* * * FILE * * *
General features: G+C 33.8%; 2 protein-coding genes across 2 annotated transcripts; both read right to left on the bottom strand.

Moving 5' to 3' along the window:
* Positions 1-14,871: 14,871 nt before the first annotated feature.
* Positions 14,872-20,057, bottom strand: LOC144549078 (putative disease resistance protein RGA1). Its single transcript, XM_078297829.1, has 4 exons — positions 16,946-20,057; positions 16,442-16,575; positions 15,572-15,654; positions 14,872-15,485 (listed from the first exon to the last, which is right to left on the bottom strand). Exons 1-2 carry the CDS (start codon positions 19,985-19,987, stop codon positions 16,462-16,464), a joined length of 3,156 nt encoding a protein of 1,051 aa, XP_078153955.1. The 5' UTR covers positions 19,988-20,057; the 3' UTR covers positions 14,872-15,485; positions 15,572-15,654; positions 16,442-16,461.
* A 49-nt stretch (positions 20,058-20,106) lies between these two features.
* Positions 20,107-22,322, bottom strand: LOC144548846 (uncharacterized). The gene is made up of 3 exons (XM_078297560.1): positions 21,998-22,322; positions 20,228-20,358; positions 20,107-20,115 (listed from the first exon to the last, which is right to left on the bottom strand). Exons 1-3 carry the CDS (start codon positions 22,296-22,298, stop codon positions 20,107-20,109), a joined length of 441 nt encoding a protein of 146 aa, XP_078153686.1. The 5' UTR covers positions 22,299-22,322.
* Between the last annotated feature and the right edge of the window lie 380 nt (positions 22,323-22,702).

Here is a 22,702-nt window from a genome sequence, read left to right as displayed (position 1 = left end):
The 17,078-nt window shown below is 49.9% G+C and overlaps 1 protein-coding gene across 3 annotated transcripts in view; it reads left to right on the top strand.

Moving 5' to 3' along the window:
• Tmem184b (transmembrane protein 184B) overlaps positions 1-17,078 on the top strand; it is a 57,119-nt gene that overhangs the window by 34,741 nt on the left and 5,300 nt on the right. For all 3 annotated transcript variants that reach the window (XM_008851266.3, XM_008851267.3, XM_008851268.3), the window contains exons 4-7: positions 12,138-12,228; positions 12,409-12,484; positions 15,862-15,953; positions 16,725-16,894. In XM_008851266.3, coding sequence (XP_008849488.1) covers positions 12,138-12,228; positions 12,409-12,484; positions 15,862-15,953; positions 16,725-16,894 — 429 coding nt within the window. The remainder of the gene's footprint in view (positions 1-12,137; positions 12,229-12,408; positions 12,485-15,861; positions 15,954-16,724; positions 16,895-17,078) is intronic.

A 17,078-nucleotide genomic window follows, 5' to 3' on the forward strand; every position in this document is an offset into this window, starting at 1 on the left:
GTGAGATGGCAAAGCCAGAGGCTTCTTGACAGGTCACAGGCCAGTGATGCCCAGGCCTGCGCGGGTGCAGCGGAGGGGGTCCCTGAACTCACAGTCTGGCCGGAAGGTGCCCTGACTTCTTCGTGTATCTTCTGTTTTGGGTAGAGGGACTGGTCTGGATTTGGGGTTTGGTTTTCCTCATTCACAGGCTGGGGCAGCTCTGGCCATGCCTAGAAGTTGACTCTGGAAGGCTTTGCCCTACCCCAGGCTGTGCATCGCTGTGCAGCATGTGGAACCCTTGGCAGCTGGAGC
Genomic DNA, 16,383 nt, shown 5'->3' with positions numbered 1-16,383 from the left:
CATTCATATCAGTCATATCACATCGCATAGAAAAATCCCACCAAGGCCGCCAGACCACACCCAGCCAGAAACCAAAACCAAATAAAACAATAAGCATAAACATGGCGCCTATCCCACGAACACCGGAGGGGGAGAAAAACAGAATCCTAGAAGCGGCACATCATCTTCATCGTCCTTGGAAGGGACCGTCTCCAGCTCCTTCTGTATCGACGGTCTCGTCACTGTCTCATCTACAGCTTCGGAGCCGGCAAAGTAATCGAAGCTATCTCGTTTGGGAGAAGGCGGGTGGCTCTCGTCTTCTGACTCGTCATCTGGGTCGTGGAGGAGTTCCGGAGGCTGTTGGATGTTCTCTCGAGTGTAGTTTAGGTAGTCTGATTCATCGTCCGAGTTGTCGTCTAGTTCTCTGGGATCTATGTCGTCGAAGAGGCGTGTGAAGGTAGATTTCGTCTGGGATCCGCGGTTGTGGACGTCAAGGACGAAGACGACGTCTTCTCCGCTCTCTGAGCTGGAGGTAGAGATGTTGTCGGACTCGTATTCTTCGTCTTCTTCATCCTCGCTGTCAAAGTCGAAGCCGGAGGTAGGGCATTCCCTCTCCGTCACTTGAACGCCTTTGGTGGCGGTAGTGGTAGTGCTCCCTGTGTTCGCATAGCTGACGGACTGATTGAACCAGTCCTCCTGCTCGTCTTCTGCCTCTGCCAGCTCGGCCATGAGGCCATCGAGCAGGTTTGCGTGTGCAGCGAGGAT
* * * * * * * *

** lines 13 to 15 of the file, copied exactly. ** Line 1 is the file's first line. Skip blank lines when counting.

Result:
GTGAGATGGCAAAGCCAGAGGCTTCTTGACAGGTCACAGGCCAGTGATGCCCAGGCCTGCGCGGGTGCAGCGGAGGGGGTCCCTGAACTCACAGTCTGGCCGGAAGGTGCCCTGACTTCTTCGTGTATCTTCTGTTTTGGGTAGAGGGACTGGTCTGGATTTGGGGTTTGGTTTTCCTCATTCACAGGCTGGGGCAGCTCTGGCCATGCCTAGAAGTTGACTCTGGAAGGCTTTGCCCTACCCCAGGCTGTGCATCGCTGTGCAGCATGTGGAACCCTTGGCAGCTGGAGC
Genomic DNA, 16,383 nt, shown 5'->3' with positions numbered 1-16,383 from the left:
CATTCATATCAGTCATATCACATCGCATAGAAAAATCCCACCAAGGCCGCCAGACCACACCCAGCCAGAAACCAAAACCAAATAAAACAATAAGCATAAACATGGCGCCTATCCCACGAACACCGGAGGGGGAGAAAAACAGAATCCTAGAAGCGGCACATCATCTTCATCGTCCTTGGAAGGGACCGTCTCCAGCTCCTTCTGTATCGACGGTCTCGTCACTGTCTCATCTACAGCTTCGGAGCCGGCAAAGTAATCGAAGCTATCTCGTTTGGGAGAAGGCGGGTGGCTCTCGTCTTCTGACTCGTCATCTGGGTCGTGGAGGAGTTCCGGAGGCTGTTGGATGTTCTCTCGAGTGTAGTTTAGGTAGTCTGATTCATCGTCCGAGTTGTCGTCTAGTTCTCTGGGATCTATGTCGTCGAAGAGGCGTGTGAAGGTAGATTTCGTCTGGGATCCGCGGTTGTGGACGTCAAGGACGAAGACGACGTCTTCTCCGCTCTCTGAGCTGGAGGTAGAGATGTTGTCGGACTCGTATTCTTCGTCTTCTTCATCCTCGCTGTCAAAGTCGAAGCCGGAGGTAGGGCATTCCCTCTCCGTCACTTGAACGCCTTTGGTGGCGGTAGTGGTAGTGCTCCCTGTGTTCGCATAGCTGACGGACTGATTGAACCAGTCCTCCTGCTCGTCTTCTGCCTCTGCCAGCTCGGCCATGAGGCCATCGAGCAGGTTTGCGTGTGCAGCGAGGAT